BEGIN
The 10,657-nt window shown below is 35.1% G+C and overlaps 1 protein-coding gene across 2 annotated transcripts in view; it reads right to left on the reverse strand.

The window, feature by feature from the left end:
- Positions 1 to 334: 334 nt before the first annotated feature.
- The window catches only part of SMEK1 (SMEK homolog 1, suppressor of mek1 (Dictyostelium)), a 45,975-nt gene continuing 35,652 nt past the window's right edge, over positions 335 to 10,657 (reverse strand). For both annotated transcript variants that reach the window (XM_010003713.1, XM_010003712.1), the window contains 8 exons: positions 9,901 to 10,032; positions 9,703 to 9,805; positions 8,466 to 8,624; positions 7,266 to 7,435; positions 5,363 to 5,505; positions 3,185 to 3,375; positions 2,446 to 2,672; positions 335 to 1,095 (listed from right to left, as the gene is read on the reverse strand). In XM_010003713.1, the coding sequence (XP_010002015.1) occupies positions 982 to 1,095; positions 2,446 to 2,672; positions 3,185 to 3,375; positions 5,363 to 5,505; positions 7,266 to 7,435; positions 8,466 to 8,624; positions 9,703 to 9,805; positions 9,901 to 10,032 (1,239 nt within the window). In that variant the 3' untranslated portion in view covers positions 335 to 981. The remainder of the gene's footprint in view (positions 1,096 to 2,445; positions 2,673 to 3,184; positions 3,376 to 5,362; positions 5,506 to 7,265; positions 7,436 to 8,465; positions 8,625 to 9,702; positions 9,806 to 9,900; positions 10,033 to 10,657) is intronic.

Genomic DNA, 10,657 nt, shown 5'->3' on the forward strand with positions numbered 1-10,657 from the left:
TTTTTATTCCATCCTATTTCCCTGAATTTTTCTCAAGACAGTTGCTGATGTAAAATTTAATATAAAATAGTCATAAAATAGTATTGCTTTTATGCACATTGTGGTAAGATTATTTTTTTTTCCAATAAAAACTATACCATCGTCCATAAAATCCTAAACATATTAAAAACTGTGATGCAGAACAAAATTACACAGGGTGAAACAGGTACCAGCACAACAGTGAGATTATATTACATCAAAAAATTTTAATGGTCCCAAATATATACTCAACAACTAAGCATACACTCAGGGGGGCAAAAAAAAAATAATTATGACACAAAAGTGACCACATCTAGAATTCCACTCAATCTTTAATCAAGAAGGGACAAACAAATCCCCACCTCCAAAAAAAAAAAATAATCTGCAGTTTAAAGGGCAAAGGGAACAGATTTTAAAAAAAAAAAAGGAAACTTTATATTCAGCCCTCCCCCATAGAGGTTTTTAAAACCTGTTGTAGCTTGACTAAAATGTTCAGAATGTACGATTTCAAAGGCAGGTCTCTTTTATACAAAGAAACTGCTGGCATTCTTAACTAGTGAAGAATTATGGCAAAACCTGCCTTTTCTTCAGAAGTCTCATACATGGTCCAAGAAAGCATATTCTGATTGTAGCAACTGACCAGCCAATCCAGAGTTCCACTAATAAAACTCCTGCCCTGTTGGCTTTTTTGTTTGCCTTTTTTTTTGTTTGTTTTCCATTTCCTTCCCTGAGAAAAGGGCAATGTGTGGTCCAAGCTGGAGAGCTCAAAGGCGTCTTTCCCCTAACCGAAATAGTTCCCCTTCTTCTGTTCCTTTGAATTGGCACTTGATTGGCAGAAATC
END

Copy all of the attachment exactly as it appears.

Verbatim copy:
The 10,657-nt window shown below is 35.1% G+C and overlaps 1 protein-coding gene across 2 annotated transcripts in view; it reads right to left on the reverse strand.

The window, feature by feature from the left end:
- Positions 1 to 334: 334 nt before the first annotated feature.
- The window catches only part of SMEK1 (SMEK homolog 1, suppressor of mek1 (Dictyostelium)), a 45,975-nt gene continuing 35,652 nt past the window's right edge, over positions 335 to 10,657 (reverse strand). For both annotated transcript variants that reach the window (XM_010003713.1, XM_010003712.1), the window contains 8 exons: positions 9,901 to 10,032; positions 9,703 to 9,805; positions 8,466 to 8,624; positions 7,266 to 7,435; positions 5,363 to 5,505; positions 3,185 to 3,375; positions 2,446 to 2,672; positions 335 to 1,095 (listed from right to left, as the gene is read on the reverse strand). In XM_010003713.1, the coding sequence (XP_010002015.1) occupies positions 982 to 1,095; positions 2,446 to 2,672; positions 3,185 to 3,375; positions 5,363 to 5,505; positions 7,266 to 7,435; positions 8,466 to 8,624; positions 9,703 to 9,805; positions 9,901 to 10,032 (1,239 nt within the window). In that variant the 3' untranslated portion in view covers positions 335 to 981. The remainder of the gene's footprint in view (positions 1,096 to 2,445; positions 2,673 to 3,184; positions 3,376 to 5,362; positions 5,506 to 7,265; positions 7,436 to 8,465; positions 8,625 to 9,702; positions 9,806 to 9,900; positions 10,033 to 10,657) is intronic.

Genomic DNA, 10,657 nt, shown 5'->3' on the forward strand with positions numbered 1-10,657 from the left:
TTTTTATTCCATCCTATTTCCCTGAATTTTTCTCAAGACAGTTGCTGATGTAAAATTTAATATAAAATAGTCATAAAATAGTATTGCTTTTATGCACATTGTGGTAAGATTATTTTTTTTTCCAATAAAAACTATACCATCGTCCATAAAATCCTAAACATATTAAAAACTGTGATGCAGAACAAAATTACACAGGGTGAAACAGGTACCAGCACAACAGTGAGATTATATTACATCAAAAAATTTTAATGGTCCCAAATATATACTCAACAACTAAGCATACACTCAGGGGGGCAAAAAAAAAATAATTATGACACAAAAGTGACCACATCTAGAATTCCACTCAATCTTTAATCAAGAAGGGACAAACAAATCCCCACCTCCAAAAAAAAAAAATAATCTGCAGTTTAAAGGGCAAAGGGAACAGATTTTAAAAAAAAAAAAGGAAACTTTATATTCAGCCCTCCCCCATAGAGGTTTTTAAAACCTGTTGTAGCTTGACTAAAATGTTCAGAATGTACGATTTCAAAGGCAGGTCTCTTTTATACAAAGAAACTGCTGGCATTCTTAACTAGTGAAGAATTATGGCAAAACCTGCCTTTTCTTCAGAAGTCTCATACATGGTCCAAGAAAGCATATTCTGATTGTAGCAACTGACCAGCCAATCCAGAGTTCCACTAATAAAACTCCTGCCCTGTTGGCTTTTTTGTTTGCCTTTTTTTTTGTTTGTTTTCCATTTCCTTCCCTGAGAAAAGGGCAATGTGTGGTCCAAGCTGGAGAGCTCAAAGGCGTCTTTCCCCTAACCGAAATAGTTCCCCTTCTTCTGTTCCTTTGAATTGGCACTTGATTGGCAGAAATC